Today I was reading a travel newsletter feature about packing light. It was all about how to go on vacation with only a 16x14x12-inch bag. One of the suggestions was to do a load of laundry while traveling. Obviously this is not new to many of us, but what was funny was their comment on it:
"If you don't have access to water to wash your clothes, you're likely not the kind of traveler that's concerned with having a new outfit for every hour of the day."
I love it! One of the things we talked about a lot on our Tajikistan trip was that to some extent the group of people who would go to Tajikistan in the first place were a self-selected group, already clearly up for at least some degree of adventure. We really did not have to "rough it" that much at all. Our hotel in Garm, though small, did have running water. All of the rooms on the first floor had individual bathrooms; the higher floors have to share bathrooms. This was clearly not a Hilton, or a Holiday Inn, but I for one enjoyed my patio (slab), view of the mountains, and television which got three Tajik channels - two of which showed the same thing, but with different amounts of static.
We even had laundry service. They did a plastic Target bag's worth for ten somonis -- which was around $2.25. The only problem was this whole concept of drying.
When we gave them our dirty clothes we wondered, just curious, how long before we would get them back? "It depends," was the cheerful reply, "on the weather." A-ha! If it's sunny, they'll be back sooner. Well, it was sunny the next day, but when the clothes came back I would not exactly call them dry. More like, let's say, not wet.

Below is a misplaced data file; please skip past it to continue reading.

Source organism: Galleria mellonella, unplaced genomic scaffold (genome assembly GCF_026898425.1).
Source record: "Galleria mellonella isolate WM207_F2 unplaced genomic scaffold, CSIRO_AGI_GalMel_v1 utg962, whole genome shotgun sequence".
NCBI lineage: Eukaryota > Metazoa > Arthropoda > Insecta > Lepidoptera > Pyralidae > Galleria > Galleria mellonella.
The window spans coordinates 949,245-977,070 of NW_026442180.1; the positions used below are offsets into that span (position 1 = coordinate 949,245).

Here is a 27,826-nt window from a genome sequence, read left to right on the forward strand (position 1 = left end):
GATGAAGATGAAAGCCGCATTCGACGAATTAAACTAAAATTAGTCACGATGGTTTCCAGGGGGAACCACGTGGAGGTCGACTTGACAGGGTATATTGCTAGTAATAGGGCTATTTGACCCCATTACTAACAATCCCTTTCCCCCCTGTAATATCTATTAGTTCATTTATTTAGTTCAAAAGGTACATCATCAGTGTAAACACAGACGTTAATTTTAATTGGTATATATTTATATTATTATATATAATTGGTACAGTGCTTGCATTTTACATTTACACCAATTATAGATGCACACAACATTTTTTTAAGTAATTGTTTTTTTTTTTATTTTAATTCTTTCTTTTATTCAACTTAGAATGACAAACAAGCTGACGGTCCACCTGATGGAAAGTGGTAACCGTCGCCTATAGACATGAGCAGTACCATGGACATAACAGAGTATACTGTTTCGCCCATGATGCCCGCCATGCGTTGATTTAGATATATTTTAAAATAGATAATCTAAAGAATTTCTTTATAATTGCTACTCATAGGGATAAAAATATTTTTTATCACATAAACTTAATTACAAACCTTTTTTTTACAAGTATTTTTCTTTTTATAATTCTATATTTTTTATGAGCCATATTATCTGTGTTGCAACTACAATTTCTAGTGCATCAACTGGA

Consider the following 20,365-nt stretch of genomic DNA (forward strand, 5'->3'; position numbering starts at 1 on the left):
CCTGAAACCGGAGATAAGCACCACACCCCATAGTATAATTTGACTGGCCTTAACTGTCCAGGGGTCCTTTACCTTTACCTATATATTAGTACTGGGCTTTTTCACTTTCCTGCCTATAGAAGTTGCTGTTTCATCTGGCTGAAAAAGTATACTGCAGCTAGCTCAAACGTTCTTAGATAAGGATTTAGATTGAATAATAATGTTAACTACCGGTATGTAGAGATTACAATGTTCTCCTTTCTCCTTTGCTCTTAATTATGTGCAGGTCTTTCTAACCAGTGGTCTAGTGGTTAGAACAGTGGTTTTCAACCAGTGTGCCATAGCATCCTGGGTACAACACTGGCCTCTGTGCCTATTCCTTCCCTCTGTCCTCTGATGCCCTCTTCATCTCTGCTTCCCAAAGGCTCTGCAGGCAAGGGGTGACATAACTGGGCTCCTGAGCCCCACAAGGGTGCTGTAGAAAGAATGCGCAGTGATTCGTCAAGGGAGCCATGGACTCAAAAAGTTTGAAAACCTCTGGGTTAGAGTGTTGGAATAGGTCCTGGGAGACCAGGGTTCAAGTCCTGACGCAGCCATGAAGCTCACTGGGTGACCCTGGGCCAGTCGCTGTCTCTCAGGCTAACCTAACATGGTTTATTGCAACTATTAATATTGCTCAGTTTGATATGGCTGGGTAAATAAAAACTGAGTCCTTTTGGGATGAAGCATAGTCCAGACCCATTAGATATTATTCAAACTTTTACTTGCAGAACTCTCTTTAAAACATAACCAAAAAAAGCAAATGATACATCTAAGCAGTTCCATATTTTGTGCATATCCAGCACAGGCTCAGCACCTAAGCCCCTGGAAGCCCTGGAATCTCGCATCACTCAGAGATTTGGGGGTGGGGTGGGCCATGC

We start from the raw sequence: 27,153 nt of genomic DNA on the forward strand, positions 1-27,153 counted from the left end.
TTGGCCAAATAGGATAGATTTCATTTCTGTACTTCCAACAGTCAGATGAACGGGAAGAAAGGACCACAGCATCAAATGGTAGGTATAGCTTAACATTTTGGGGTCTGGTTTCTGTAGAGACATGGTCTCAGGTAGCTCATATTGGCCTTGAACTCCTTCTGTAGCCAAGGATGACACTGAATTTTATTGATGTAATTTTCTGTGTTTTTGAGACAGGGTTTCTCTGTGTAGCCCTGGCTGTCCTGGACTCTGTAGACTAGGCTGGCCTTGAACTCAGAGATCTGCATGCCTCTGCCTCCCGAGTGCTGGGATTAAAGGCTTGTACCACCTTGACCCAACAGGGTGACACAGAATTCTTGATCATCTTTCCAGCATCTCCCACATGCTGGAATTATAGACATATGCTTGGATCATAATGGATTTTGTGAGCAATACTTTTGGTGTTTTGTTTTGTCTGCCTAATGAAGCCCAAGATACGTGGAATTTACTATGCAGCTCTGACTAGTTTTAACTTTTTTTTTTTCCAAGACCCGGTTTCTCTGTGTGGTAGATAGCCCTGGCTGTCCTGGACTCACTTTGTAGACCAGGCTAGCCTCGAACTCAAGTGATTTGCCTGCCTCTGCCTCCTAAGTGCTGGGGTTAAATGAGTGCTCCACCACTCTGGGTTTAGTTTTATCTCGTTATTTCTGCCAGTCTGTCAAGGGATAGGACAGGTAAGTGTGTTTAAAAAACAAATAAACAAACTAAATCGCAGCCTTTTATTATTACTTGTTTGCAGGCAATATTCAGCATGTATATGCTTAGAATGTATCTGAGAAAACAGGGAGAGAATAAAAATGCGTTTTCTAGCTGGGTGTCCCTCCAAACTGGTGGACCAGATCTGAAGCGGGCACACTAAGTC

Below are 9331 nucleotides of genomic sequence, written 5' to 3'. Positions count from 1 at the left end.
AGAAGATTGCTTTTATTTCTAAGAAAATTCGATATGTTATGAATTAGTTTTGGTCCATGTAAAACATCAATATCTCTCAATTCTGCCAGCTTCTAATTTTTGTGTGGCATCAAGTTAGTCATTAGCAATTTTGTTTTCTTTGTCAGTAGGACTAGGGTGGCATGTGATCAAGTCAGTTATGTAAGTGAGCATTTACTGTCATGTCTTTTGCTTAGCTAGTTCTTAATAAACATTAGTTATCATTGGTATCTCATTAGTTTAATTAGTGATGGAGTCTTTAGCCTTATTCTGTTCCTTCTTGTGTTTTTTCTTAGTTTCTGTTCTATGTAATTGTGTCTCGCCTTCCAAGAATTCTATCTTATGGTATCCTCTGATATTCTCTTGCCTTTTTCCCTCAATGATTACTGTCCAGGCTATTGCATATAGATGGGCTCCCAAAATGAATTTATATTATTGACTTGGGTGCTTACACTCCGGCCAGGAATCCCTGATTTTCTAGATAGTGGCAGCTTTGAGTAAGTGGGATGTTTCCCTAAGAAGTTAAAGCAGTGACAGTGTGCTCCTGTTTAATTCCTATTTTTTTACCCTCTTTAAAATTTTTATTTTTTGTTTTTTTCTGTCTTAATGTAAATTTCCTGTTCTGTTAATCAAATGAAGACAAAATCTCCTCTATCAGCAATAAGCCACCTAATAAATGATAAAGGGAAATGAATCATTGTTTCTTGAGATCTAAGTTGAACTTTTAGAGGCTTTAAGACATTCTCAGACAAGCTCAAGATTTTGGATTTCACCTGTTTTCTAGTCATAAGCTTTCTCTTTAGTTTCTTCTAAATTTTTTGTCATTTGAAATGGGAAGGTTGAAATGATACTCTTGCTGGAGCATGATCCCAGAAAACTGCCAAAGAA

It wasn't just the returned laundry though! Other clothes had a way of becoming slightly damp in our little mountain town hotel room, too. I never did figure out if it was better to leave the clothes zipped in my duffel bag or take them out to hang them. Everything in that room was just kind of damp after a while. No big deal.
The bathroom, though, was a slightly bigger deal. Around day three I started calling it "the swamp." The floor just would not dry! We had a kind of small square shower, built in the corner of the bathroom, and there was a rag on the floor that acted as the mat, but it was soaked when we arrived and never did dry during our stay. My roommate bought another towel at the open-air market next to the hotel, which meant that after that we had two soaking wet towel mats. Hang them up, lay them flat, no matter. Also, even though I wiped the tile floor after every shower, it just kept a constant layer of wetness. I suppose all three fixtures in there - shower faucet, sink, and toilet tank - may have leaked. I think it was just part of the swamp ambiance. It did start to get a little gross. By the fourth day I was rolling up my jeans before I went into the bathroom. My roommate was so jealous that I had stolen the free slipper slabs from our hotel in Istanbul! Without those (or flip-flops) one had to wade in a serious layer of wetness just to get in and out of there.
On our last night I started having a little countdown with myself. The last morning when I woke up, my first thought was, "I only have to use that bathroom two more times ever!" Or, you know, until my next trip to the Rasht Valley? After breakfast at our very favorite 'teahouse' down the street and loading the van, I entered and exited my swamp bathroom for the last time. The shower curtain and its rod fell on my head that day, totally unprovoked by me. On my way out of the hotel room the final time, the key got stuck in the lock. Despite the finest efforts of several Habitatters, we had to summon the hotel man who also couldn't jiggle it free. It was like one big-self-destructing hotel room we left in our wake. Luckily we made it out alive. But watch out for Swamp Bathroom II: Return to Garm's Way.